Okay, a trivia question for you: “What is the official (national) bird of Norway? For us in the United States, it is, of course, not the wild turkey as Benjamin Franklin proposed, but the majestic Bald Eagle. For Norway, it is a very ordinary bird that behaves in very extraordinary ways, the white-throated dipper. Our version in North America is the American dipper, a slate-gray robin-sized bird that resembles an overgrown version of its cousin the wren, with its stubby tail that sticks upward.
The dipper is the only perching bird that is exclusively aquatic. You would expect to see it perching in tree in your backyard or the forest, but instead, you will spot it along the shores of a fast-moving stream. If you’ve ever been to Glacier Park and sat along one of the many frigid streams of ice-cold water, you have probably spotted a little bird that sits along the shore pumping its body up and down by squatting and standing up some 40-60 times per minute, and then suddenly flitting from rock to rock and at some point disappearing into the turbulent, icy water for minutes at a time (It can hold its breath for ten minutes!). If you can keep an eye on the dipper you will see it literally walking on the slippery rocks on the bottom of the stream in search of food and then probably see it “flying” through the water upstream as it uses its wings like a penguin does to propel itself through the water and use the current to force its buoyant little body to stay under water. At times the bird vigorously “rows” its sturdy wings like oars to resist the current in order to steady its position.
To all appearances this little perching bird has no special features to enable its exuberant activity by and in a fast-moving, icy stream of fresh water, often just having melted from a glacier or snow bank. But it moves in and out of the water easily, and effectively navigates the streams in spite of its physical limitations. And to go with this unusual activity is the fact that the dipper constantly has a song to sing. Adverse weather seems not to affect it in the least. Despite the dipper’s physical limitations (it is definitely not built like a duck!), the dipper joyfully and energetically goes about its search for underwater larvae and other edible morsels, all the time with a cheery song.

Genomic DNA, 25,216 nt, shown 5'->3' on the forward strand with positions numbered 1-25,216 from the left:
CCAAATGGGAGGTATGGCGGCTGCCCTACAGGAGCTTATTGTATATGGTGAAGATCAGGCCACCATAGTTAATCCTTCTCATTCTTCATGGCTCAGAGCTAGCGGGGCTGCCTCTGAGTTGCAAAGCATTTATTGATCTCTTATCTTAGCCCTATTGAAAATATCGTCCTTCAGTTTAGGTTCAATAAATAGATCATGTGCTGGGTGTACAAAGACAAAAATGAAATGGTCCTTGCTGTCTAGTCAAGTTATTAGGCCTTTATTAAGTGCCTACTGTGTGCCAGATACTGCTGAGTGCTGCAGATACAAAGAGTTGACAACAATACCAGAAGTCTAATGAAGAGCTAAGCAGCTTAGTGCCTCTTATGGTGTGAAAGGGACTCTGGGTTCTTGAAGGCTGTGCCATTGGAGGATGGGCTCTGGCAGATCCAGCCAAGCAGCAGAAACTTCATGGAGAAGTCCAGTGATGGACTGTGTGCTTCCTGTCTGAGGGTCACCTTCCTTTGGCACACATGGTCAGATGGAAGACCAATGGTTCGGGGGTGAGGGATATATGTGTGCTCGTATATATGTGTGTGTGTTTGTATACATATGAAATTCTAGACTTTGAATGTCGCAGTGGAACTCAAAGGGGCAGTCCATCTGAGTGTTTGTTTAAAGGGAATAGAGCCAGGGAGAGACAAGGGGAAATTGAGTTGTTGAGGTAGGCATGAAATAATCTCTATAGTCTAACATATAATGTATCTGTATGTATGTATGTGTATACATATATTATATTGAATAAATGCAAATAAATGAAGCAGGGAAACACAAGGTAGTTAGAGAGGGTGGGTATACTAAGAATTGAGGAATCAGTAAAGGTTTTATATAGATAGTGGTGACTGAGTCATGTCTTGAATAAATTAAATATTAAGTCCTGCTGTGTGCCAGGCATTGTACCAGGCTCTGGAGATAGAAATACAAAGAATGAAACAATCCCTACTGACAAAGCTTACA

Amazing! How does the dipper know to perform these underwater behaviors? An un-programmed or otherwise undirected “trial and error” process (which evolution would require) isn’t an adequate explanation because failures equal drowning! And a drowned dipper wouldn’t get a second chance to evolve such underwater survival skills! Dippers, like other birds, need providential programming in place to fill their special niches in the life God planned for them.
God did design the dipper some special features which enable it to perform such amazing activity in the icy, turbulent streams. God made its plumage very dense. Its protective covering of feathers is thicker than either of its relatives the wren or thrush. The ends of the feathers are more loosely formed to prevent them from soaking up water. God also designed the dipper with a large oil gland at the base of its tail with which it waterproofs its feathers. Our amazing Creator also gave the dipper three eyelids for its rather small eyes, one of the eyelids cleans and wipes the cornea like a windshield wiper, keeping it clear of water and making it appear that the dipper is always blinking. Also, on its nose are two flaps which close off each nostral and prevent water from entering when the bird submerges (not even ducks have this feature). The dipper can also decrease its heart rate by 55-65% and increase the amount of oxygen stored in its blood, for its prolonged foraging trips under water. The dipper doesn’t have webbed feet (like a duck) or toes (like a coot), but does have extra-long strong toes for gripping the slipper rocks and for pushing itself up stream.
The slate-gray color of our American dipper helps it blend in to the rocks and logs along the stream. Its nest (constructed mainly by the female), looks like a round ball about a foot in diameter and covered with live, green moss, which the dipper waters by standing on its nest and shaking off the water from its feathers. The nest is built by rocks or logs or often behind a waterfall!
What a strange, amazing bird! God equipped this bird with the remarkable skills it needs to get its food in a harsh, frigid environment, all the while seeming to maintain a spirit of joyfulness, despite its apparent physical limitations. Talk about “Providential Programming!”
It seems that we too often find ourselves to be inadequate for the harsh circumstances in which we find ourselves, but God has equipped us to by giving us the Holy Spirit and Christ living in us to deal with anything that comes our way and, if we trust in Him and not our own wisdom and strength, we “can do all things through Him who strengthens us” (Phil. 4:13). And we can do it cheerfully, in spite of our human limitations. Earlier in the same chapter of Philippians, Paul wrote: “Rejoice in the Lord always, again I will say, rejoice!” (4:4).
Hopefully you live near a stream where you can go and observe these amazing little exuberant, cheerful creatures that God made, the dipper, and “let them tell you” of the goodness of God (cf Job 12:7,8).